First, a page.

Can you please provide a more direct link to your animation of the Sun. The link goes to your main site, and I couldn't see any obvious link to anything astronomy related. I suspect that this is a hoax to get traffic to your site, and will (according to forum rules) need to remove this post in a few hours.

erasium
2005-May-31, 09:06 PM
:unsure: Hi all. I have been following these stories about egg shaped stars and
have to add this bit of admitted silliness: Why do they insist on calling it EGG
shaped? I mean if you look at an egg, its sucking in its center not extending it
as you would see if it were spinning. I see a star that is spinning at a rapid rate
as more approaching the shape of an american football when the spin axis is going the long ways through the ball. An egg is SKINNIER in the center, elongated along the "spin axis" if you will as if a band were constricting outward motion in response to a spin. You could think of the egg spinning on its side with the spin axis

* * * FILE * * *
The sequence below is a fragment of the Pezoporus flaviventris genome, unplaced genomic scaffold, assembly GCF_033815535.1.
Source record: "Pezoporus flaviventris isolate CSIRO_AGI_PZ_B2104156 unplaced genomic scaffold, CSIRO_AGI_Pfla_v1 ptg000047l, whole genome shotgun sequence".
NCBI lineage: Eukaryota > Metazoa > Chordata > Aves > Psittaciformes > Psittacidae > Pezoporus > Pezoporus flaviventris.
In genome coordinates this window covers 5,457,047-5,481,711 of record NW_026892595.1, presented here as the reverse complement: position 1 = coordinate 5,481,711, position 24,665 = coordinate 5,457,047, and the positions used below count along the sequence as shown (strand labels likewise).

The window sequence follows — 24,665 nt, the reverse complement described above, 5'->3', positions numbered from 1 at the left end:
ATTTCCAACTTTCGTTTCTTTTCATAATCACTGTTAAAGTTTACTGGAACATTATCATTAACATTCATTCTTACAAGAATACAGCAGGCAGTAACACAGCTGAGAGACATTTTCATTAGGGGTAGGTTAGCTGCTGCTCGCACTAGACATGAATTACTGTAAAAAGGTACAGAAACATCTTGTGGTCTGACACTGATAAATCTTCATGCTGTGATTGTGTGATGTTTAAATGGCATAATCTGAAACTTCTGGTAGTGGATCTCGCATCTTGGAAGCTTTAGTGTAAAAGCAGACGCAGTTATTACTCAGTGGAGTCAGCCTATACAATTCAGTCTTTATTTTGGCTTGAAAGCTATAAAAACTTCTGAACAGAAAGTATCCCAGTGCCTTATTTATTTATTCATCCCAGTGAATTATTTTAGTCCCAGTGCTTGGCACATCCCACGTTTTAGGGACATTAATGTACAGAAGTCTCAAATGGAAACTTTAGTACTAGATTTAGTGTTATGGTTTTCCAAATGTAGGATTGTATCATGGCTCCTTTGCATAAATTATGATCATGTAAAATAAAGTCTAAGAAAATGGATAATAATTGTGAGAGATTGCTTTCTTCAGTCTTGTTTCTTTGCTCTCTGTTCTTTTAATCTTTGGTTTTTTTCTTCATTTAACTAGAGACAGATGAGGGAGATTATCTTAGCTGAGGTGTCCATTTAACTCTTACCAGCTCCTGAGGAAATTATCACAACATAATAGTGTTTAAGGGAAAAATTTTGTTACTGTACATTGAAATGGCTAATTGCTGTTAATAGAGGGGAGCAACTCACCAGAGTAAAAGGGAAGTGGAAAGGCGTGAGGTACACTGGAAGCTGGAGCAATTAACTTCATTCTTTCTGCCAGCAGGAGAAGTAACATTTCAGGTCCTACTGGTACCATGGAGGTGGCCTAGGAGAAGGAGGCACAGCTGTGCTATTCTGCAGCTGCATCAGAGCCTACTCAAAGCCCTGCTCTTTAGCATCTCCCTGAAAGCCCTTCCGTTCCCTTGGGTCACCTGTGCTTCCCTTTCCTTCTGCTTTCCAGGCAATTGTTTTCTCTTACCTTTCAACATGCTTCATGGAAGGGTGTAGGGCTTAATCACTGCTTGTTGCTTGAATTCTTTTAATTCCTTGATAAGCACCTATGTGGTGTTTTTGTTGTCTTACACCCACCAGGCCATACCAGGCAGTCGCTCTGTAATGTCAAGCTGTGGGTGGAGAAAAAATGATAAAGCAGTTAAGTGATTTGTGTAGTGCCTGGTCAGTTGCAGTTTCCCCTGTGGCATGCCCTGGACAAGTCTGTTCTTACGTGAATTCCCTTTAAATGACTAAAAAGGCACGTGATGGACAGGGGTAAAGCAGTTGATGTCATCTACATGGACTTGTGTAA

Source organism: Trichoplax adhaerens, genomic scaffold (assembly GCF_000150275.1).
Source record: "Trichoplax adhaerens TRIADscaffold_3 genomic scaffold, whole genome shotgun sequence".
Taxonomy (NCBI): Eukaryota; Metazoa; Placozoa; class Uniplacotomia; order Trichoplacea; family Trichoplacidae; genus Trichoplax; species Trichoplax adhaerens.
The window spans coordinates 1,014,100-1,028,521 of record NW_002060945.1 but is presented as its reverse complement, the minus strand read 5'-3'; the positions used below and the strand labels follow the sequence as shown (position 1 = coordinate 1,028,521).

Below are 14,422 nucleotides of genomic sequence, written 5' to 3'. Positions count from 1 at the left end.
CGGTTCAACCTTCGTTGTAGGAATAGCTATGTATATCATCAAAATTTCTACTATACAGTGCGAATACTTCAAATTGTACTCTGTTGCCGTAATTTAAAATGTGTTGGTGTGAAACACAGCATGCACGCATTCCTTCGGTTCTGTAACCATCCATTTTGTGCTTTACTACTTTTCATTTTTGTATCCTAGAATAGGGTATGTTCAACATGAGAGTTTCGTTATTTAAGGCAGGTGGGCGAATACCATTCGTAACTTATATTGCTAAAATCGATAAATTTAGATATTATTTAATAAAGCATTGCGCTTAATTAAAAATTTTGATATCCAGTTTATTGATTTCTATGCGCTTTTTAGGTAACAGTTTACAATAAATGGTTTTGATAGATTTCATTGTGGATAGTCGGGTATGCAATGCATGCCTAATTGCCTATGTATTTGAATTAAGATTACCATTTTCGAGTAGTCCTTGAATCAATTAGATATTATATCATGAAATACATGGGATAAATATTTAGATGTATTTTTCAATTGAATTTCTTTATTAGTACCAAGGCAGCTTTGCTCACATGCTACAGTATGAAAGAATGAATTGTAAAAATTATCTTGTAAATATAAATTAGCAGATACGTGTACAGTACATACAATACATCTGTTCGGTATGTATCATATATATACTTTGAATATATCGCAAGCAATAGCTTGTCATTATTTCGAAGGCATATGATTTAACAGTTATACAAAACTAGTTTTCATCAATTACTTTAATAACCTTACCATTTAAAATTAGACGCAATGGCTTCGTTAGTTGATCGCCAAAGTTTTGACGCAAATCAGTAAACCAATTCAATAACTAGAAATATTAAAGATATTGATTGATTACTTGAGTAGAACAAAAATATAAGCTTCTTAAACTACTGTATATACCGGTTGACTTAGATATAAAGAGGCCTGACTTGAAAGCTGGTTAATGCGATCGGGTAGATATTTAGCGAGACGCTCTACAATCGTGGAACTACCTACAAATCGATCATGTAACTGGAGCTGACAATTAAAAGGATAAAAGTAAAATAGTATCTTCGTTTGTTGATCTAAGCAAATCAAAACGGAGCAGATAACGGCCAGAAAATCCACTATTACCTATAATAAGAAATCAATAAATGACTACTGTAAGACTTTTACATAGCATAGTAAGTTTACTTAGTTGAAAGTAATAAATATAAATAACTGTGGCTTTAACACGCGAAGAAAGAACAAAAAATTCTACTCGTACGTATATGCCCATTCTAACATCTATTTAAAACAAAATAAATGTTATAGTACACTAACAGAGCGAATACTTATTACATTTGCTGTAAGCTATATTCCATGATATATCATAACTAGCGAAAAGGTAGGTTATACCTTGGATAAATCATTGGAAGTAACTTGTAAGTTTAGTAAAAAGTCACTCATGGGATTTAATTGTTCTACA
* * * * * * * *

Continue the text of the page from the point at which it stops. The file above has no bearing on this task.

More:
through the thinnest diameter but that would be a case of approaching a dumbell shape, two blobs separating by centripal force so that doesn't work either.
So it seems to me its a misnomer to call it "EGG shaped", eh?
worthy of comments? Don

drjgokhale
2005-Jun-01, 04:21 AM
It is surprising news that stars or planets for that matter can exist in a shape other than the familiar flattened sphere, though one might think of skaters spinning faster when tightly gathered together; still, puzzling, it all. What next, a planet system or galaxy in shape other than spiral disc?